Brussels Briefing

Jun 29, 2023

Better Backstops, Safer Banks

The EU’s banking union needs to keep growing for Europe’s economy to thrive.

A full moon known as the "Strawberry Moon" rises behind the skyline of Frankfurt, Germany, June 14, 2022.
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This time was different: When a group of American banks failed in early 2023, European Union investors braced for a financial crisis that never came. Higher capital requirements and rigorous central supervision sheltered the euro area from another round of contagion, a clear sign that the monetary union did, in fact, strengthen its foundations after the devastating crisis years of 2010 to 2015.

In the absence of crisis, however, EU member states are failing to learn the lessons that the United States could be teaching: that mid-sized banks can be as much of a threat to the economy as their larger peers, and that systemic importance is best handled with swift and collective action. Instead, EU member states are resisting even small improvements to the banking union, and continue to want to keep medium-sized lenders out of the same risk-prevention framework that has just proved its mettle.

As a result, the EU’s banking union is stagnating at a time when Europe needs every bit of momentum it can get. This, in turn, hurts the international role of the euro and the EU’s ability to fund and keep the innovators it needs for the green transition and a hoped-for new era of economic security. To move ahead, the eurozone ideally should move faster toward true joint deposit insurance, and also enact the bank-failure system improvements proposed by the European Commission this April.

Supervision, Resolution, Deposit Insurance

A banking union has three main elements: common supervision, common resolution, and common deposit insurance. The EU realized it needed to move in that direction after its previous fiscal and financial fragmentation forced five different countries to require economic rescue packages during the euro crisis years. The meltdown showed the destructive potential of the so-called bank-sovereign doom loop. In some eurozone member states, like Ireland and Spain, failing banks threatened their home country’s national finances. In others, like Greece, disastrous sovereign finances took down the banks. Cyprus suffered coming and going—Cypriot banks suffered from the historic write-downs on Greek debt, and then the Cypriot government needed help when its overstretched banks toppled and took the economy with them.

As part of their way out of this cycle, EU leaders came to a historic agreement in 2012 to bring oversight of big banks throughout the eurozone under the central oversight of the European Central Bank. The Single Supervisory Mechanism was soon established and, through its inaugural stress tests and subsequent actions, was able to push weak banks to raise fresh capital throughout the monetary union. Working together with national governments, the ECB helped oversee repairs of the major Greek banks, Italy’s Monte dei Paschi di Siena, and Germany’s HSH Nordbank and Nord LB.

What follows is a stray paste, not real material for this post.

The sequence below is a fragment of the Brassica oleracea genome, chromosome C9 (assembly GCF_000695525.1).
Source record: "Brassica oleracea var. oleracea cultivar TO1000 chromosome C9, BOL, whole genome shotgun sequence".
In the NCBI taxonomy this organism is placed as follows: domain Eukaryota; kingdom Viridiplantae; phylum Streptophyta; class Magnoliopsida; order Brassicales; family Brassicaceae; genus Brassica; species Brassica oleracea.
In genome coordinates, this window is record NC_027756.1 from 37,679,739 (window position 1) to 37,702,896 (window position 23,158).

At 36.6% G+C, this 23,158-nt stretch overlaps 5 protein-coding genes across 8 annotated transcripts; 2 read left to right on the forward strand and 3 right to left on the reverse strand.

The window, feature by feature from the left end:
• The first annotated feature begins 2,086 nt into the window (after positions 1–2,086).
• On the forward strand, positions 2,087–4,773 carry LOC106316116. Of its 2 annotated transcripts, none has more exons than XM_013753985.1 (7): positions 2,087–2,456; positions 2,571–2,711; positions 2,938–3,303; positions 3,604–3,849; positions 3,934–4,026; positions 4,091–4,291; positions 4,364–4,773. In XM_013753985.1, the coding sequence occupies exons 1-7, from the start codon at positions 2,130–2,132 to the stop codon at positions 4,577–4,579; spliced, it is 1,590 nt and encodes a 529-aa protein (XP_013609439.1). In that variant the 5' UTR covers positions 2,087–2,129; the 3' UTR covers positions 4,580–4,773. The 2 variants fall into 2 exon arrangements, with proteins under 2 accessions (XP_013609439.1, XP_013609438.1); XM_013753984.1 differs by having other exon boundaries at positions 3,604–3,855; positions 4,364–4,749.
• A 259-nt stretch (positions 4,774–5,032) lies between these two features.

Supervision, therefore, is the strongest and best-developed pillar of the banking union, and it is broadly considered a success. Resolution is more of a mixed bag. The EU did create the Single Resolution Mechanism and its accompanying bank rescue fund. But it has not yet agreed on the backstop to this fund, which is feared to be too small if a major bank got into trouble.

A further hurdle is that so far EU “resolution” proceedings have only been used twice, once for Spain’s Banco Popular and once for managing the EU subsidiaries of Russia’s Sberbank after Moscow’s full-scale invasion of Ukraine. To become as credible as the US authorities, who have a long track record of shutting down failing banks while safeguarding the broader economy, the EU needs its bank-failure system to be better funded and more accessible when needed.

Nonetheless, the Single Resolution Board is up and running and does provide tools for the EU authorities should a big bank get into trouble. In contrast, deposit insurance remains largely national, even if there are EU standards on the minimum level of coverage each country has to provide.

Because deposit insurance is provided at the national level, and therefore linked to national finances, investors won’t have consistent levels of confidence across the euro area. That means a euro saved in one country is not as safe as one in another, which in turn undermines the whole monetary union. “In a crisis, we run the risk of deposit outflows toward other member states and non-banks, thereby exacerbating systemic liquidity stress,” ECB Vice President Luis de Guindos said. “An incomplete banking union is a key vulnerability for the EU banking sector and hampers progress toward greater financial system integration.”

The Way Forward